Liz Ergle has one major rule for her kids: In this family, we tell the truth.
She wants her children to develop honesty, both as a character trait and for their own safety, she says. If something is wrong or they need help, she wants to know.
So she tries to be honest in return. Ergle has two young daughters. The oldest is 5 years old — prime age for questions that can be tricky to navigate.
Ergle has the right idea, says Lynn Louise Wonders, MA, LPC, RPT-S, an early childhood development and parenting expert.
“Parents are there to model the behaviors they want to shape as the child grows and develops,” she says. “I would advise parents to always find a way to tell the truth.”
Of course, that isn’t always easy. Here are five falsehoods parents tell their children and how to tell the truth instead.
1. Lies of convenience
Telling a child “no” — no, you can’t have ice cream, or no, we can’t go to the playground — might result in a tantrum. So sometimes it’s easier to pretend the decision is out of your hands.
These fibs are a choice between short-term convenience (no one wants to deal with a meltdown) and an opportunity to build trust and resilience over the long term, Wonders says.
Ergle remembers telling her 5-year-old, who wanted a new toy, that the store “closed early.”
“I was being lazy, and I didn’t want to deal with the fight,” Ergle says. “Ninety-nine percent of the time, I would tell her the truth. But that particular day I was just feeling extra tired.”
It backfired anyway: Her daughter responded with a million questions that Ergle had to figure out how to answer and that, arguably, required as much effort as dealing with the child’s reactions to simply saying they weren’t going to the toy store.
2. Lies about talent or ability
You want your children to grow up with a healthy self-confidence without being delusional about how good they are at sports or art or whatever else. That’s why we sometimes tell children that a drawing is stunning when it’s not or that they’re great at gymnastics when they can’t do a somersault.
This is avoidable by simply changing the focus from external validation (grades, awards, winning games) to internal qualities, Wonders says.
“We always want to reflect effort rather than product,” she says.
So instead of “you’re such a great violin player” when the child hasn’t hit a single correct note, try: “You have been practicing so hard. I can tell you’ve put so much work into this. I hope you’re proud of yourself for how hard you’ve been practicing.”
This approach helps build the child’s self-esteem from within, so that self-worth isn’t based on accomplishments that will come and go.
3. Lies about stuff that’s difficult to talk about
Maybe your child is asking hard questions about life and death.
Instead of hiding the fact that sometimes bad things happen, Wonders recommends tuning into the child’s feelings and reflecting back what you hear.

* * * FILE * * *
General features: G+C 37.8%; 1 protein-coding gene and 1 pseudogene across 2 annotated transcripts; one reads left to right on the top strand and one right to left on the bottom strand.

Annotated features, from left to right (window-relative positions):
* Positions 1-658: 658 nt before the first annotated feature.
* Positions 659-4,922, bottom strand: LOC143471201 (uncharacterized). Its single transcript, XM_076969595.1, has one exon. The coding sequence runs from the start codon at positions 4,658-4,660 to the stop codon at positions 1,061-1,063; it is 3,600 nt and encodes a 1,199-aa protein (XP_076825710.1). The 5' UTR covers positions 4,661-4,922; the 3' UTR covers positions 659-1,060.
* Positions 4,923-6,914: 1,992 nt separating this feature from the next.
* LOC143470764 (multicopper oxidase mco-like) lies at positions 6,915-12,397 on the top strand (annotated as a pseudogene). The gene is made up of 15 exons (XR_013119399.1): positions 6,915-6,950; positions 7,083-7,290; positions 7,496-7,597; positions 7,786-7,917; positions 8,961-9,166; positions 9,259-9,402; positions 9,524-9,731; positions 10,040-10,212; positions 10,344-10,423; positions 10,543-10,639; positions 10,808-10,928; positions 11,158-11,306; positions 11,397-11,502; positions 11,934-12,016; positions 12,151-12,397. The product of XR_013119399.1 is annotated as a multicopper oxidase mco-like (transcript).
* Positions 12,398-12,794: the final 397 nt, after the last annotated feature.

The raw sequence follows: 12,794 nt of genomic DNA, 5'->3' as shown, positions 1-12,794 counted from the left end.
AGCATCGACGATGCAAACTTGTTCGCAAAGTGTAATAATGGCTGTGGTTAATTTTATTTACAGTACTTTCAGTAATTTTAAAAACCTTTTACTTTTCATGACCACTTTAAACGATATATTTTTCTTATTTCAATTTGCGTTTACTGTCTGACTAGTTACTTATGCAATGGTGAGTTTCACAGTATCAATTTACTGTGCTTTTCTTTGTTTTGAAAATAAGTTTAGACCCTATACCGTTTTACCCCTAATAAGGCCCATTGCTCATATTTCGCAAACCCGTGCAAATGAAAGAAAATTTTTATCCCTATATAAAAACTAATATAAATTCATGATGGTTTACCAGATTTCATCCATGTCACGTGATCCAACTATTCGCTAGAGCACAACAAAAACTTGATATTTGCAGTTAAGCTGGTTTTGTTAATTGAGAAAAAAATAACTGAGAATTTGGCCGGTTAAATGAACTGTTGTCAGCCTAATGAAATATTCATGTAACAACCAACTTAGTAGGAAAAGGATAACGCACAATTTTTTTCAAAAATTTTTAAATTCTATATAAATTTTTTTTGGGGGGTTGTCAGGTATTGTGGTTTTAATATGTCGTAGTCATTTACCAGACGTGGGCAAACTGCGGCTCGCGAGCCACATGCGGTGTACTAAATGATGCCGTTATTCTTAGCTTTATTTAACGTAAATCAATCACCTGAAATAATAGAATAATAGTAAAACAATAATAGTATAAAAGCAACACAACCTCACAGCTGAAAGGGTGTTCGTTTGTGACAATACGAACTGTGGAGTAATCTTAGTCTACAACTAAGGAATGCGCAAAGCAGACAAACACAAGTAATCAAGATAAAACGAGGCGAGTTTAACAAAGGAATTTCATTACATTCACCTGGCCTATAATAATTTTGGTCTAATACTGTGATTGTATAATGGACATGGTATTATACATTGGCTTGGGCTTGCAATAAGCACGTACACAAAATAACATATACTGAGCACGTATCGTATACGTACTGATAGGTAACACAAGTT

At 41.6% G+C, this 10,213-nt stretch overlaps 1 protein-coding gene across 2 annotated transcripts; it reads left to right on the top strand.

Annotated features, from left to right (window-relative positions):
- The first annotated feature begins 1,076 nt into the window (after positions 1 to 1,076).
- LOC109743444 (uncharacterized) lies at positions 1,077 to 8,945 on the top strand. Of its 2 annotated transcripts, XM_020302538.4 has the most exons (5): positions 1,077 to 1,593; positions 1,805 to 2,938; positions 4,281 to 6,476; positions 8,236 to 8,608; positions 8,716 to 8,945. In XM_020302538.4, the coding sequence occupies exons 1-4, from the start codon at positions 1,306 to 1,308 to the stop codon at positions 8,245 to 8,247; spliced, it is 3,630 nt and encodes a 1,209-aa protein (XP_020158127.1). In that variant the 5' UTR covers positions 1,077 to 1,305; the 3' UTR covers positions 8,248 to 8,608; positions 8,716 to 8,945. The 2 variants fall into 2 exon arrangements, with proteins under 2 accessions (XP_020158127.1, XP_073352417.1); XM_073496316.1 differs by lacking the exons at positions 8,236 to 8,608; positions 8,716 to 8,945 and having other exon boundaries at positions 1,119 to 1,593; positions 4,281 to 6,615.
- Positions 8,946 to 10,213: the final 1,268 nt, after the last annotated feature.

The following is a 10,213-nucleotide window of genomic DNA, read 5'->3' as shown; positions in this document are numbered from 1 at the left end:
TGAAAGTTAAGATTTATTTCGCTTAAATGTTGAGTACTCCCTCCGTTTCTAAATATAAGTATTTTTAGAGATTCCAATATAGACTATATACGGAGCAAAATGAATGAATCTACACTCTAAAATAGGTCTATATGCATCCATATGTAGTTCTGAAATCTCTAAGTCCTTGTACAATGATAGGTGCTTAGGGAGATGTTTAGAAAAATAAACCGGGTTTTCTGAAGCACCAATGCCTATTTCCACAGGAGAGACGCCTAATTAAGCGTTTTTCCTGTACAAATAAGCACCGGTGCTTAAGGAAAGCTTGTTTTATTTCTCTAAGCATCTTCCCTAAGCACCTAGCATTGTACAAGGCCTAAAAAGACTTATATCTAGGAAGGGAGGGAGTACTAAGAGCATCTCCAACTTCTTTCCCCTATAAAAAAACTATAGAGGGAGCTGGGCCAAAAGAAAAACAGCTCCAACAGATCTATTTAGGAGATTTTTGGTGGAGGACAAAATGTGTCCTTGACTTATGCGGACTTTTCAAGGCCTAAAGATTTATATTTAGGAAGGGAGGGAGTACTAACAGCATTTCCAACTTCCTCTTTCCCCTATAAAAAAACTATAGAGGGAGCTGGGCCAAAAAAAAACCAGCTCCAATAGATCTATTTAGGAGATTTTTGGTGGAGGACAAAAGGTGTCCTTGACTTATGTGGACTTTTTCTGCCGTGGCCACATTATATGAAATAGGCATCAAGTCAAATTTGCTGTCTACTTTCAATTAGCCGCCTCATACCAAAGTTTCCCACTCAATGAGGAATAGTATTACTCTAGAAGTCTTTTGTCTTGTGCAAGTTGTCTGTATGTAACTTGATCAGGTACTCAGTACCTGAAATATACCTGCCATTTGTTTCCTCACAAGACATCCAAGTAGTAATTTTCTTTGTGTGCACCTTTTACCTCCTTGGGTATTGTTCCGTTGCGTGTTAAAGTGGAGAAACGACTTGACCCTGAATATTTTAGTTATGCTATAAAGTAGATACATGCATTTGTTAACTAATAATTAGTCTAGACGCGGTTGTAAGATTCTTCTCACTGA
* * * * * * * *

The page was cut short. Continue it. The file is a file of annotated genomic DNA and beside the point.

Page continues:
Ergle used this technique when her 5-year-old asked her whether people “come back from heaven.” Ergle gently told her no, and her daughter was upset.
“Obviously, I wasn’t going to say, ‘We’re not going to die,’” Ergle says. “Instead, I said, ‘It’s sad, and it makes me sad, too, and it’s OK to be sad about it. But I try not to think too much about these things, and instead I try to enjoy every day I have with you.’”
That’s the right approach, Wonders says, and so is keeping the information age-appropriate. Children don’t need to know everything; you can omit details that are too grown-up for them.
And if your child really stumps you, it’s OK to ask for time. “You can say, ‘Wow, that is such a great question. I don’t know if I know how to answer that right now. Let me go and think about that a little bit, and let’s talk about that later,’” Wonders says. And be prepared to follow up the conversation if your child asks about it again.
4. Lies about childhood folklore (we’re talking to you, Tooth Fairy)
Here’s one type of fib you can relax about. It’s not damaging to play along with childhood fantasies of Santa Claus, the Tooth Fairy, the Easter Bunny or an imaginary friend. In fact, believing in these things is developmentally appropriate for young children. Imaginative play is how children develop their understanding of the real world, Wonders says.
That said, it’s best to avoid manipulating children into good behavior by telling them they’re being watched.
That’s how Ergle and her husband do it: “We don’t connect it to behavior. The Elf on the Shelf isn’t reporting to Santa. We’d rather that come intrinsically; they’re just expected to make good choices.”
And what if your children start to ask questions, such as, “How could one person visit every house in the world in one night?” Wonders says that’s a good time to encourage critical-thinking skills by replying, “What do you think?”
5. Lies about lying
If you tell your child a lie and get called on it, it’s best to own up, Wonders says. Explain why you didn’t tell the truth (“I wanted to keep the party a surprise for Daddy” or “I thought knowing that would make you sad”) and ask the child how he or she is feeling.
If appropriate, you can apologize to your child, Wonders says.
“It depends on the situation, but if you feel you should have told the truth, it models something really beautiful for children when parents say, ‘You know what, I realize I should have told you the truth. And I want to tell you I’m sorry, because it’s important to be honest.’”
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